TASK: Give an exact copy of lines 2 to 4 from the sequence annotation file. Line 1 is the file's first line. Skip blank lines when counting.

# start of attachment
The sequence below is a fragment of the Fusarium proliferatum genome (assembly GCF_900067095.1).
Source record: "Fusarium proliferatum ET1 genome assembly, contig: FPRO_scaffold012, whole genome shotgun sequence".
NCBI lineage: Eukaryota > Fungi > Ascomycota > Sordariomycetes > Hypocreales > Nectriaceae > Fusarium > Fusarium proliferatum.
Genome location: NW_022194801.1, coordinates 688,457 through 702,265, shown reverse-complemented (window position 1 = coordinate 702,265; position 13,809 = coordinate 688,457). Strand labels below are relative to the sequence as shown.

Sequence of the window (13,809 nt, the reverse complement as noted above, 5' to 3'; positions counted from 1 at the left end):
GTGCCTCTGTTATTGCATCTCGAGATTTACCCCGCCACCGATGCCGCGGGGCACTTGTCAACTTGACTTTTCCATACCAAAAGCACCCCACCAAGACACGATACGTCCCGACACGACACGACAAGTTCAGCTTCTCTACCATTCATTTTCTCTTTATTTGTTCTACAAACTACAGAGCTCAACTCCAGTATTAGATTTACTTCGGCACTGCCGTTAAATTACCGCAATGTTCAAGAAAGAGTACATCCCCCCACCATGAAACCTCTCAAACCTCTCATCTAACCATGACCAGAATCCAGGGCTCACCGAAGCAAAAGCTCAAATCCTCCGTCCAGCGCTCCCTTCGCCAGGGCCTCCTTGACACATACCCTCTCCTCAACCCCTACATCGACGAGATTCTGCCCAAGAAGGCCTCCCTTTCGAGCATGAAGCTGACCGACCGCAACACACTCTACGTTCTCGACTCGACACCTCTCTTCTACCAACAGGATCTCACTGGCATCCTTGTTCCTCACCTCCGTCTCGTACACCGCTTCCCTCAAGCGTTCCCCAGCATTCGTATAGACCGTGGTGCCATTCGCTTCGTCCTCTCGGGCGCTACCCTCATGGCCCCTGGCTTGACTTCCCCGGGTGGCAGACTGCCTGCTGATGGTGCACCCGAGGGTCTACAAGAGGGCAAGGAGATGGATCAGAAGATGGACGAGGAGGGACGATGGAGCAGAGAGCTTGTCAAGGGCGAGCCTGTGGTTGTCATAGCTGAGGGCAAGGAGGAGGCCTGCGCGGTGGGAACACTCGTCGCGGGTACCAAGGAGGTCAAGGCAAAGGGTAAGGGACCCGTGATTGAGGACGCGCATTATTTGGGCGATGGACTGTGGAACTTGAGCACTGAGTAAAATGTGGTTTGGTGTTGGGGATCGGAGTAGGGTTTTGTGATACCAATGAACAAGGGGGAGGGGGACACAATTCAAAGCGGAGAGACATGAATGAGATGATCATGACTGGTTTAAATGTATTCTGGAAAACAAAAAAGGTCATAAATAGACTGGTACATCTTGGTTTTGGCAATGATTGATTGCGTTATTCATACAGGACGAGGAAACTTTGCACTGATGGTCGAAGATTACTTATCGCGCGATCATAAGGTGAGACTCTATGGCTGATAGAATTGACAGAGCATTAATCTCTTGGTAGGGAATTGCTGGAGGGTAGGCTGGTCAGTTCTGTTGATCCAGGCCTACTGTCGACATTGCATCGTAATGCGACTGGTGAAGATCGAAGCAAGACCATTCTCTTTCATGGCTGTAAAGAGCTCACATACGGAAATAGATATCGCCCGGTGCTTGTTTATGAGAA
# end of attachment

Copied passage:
Source record: "Fusarium proliferatum ET1 genome assembly, contig: FPRO_scaffold012, whole genome shotgun sequence".
NCBI lineage: Eukaryota > Fungi > Ascomycota > Sordariomycetes > Hypocreales > Nectriaceae > Fusarium > Fusarium proliferatum.
Genome location: NW_022194801.1, coordinates 688,457 through 702,265, shown reverse-complemented (window position 1 = coordinate 702,265; position 13,809 = coordinate 688,457). Strand labels below are relative to the sequence as shown.